I think the following lines are incorrect:

    sudo tlmgr update –self
    sudo tlmgr update –all

    It should be:

    sudo tlmgr update –self
    sudo tlmgr update –all

    It returns an error if you use the first version.

    1. hrbrmstr

      It leaves out “A” GUI :-) RStudio >, I’m afraid (though I will ACK that this is a personal pref more than an absolute standard)

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  8. Esmaeil

    Homebrew seems to think “brew install brew-cask” is not necessary as brew-cask is now a part of brew.

    me:bsssetup khaksari$ brew install brew-cask
    ==> Installing brew-cask from caskroom/cask
    ==> Cloning
    Updating /Users/me/Library/Caches/Homebrew/brew-cask–git
    ==> Checking out tag v0.60.1
    ==> Caveats
    You must uninstall this formula. It is no longer needed to stay up to date,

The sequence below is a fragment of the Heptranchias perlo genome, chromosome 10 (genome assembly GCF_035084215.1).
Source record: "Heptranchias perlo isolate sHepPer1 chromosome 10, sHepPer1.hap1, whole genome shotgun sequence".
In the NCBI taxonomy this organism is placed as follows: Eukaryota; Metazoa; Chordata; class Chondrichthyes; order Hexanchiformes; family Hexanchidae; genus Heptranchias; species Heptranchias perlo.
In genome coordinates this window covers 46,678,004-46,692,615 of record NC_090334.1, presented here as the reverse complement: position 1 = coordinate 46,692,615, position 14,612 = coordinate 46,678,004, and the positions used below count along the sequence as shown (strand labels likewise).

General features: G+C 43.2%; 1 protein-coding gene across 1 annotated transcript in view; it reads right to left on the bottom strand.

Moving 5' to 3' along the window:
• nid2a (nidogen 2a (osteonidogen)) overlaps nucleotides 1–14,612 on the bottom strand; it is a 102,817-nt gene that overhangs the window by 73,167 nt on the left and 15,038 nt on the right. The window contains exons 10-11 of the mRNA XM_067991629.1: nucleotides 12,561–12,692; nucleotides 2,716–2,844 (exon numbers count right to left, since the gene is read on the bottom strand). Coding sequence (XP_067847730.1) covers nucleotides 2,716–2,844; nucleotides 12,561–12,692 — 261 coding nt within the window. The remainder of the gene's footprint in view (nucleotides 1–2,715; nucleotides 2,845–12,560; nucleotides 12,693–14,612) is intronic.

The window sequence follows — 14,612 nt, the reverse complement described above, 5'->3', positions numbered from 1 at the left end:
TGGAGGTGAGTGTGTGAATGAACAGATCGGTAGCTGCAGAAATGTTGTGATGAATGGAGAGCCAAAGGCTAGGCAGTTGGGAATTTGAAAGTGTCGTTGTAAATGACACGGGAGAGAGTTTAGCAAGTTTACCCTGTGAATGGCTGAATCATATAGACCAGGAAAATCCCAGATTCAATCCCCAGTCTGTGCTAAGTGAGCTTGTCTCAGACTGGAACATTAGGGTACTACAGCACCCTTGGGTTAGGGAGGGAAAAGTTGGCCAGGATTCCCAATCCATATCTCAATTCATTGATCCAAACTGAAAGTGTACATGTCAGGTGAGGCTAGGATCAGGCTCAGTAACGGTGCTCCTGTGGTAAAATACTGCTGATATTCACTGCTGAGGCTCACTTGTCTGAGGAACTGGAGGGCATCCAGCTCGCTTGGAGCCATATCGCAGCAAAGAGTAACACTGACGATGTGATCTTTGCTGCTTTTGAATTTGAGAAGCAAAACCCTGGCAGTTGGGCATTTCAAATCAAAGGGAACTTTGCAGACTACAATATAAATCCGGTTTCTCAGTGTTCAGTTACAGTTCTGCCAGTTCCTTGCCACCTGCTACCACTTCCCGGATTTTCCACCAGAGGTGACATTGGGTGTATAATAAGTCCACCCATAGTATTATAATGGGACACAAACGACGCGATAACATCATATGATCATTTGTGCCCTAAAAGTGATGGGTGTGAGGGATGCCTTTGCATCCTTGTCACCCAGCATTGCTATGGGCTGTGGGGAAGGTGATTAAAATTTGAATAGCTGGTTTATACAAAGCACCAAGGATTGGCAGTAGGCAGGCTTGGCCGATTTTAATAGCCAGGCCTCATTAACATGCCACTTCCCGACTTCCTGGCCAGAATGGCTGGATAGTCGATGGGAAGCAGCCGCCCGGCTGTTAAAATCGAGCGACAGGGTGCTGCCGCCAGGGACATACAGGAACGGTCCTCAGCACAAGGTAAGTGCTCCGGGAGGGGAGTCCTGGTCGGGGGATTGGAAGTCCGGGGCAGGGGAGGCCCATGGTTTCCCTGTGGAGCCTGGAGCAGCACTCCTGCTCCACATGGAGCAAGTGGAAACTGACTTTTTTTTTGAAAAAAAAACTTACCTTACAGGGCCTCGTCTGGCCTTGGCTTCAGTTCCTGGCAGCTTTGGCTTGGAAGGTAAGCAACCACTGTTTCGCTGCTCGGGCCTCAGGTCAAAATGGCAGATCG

as Homebrew now takes care of that automatically.

  9. middlepathway

    I had some serious issues installing R with homebrew. Everything from installing packages to odd forced lib paths. I would recommend people running OSX El Capitan don’t installing R using homebrew unless they actually know what they are doing. A quick good reveals a lot of others with similar problems. I wan’t stability, not hackability.

    1. hrbrmstr

      This has not been my experience on numerous installations and is not the experience of many, many other MacOS (new name for the OS coming this week I think) and R users. This is a very viable option for folks who like to be able to manage their systems from a Terminal prompt via GUI.

      1. Johan

        Agreed on both sides here. Normally a big fan of using brew but had a nightmare getting packages to install with many failing without a forced CPPFLAGS or LDFLAGS.

  10. carycorreia

    This is a great article but it didn’t quite work for me. Turns out that X11 would not be seen by R….I eventually had to remove R, Rstudio and xquartz and install them the conventional way.

    Has anyone else seen this issue ?
    If so, is there a fix ?.. l like the convenience of using a package manager to keeps things all up to date.
    any help would be appreciated.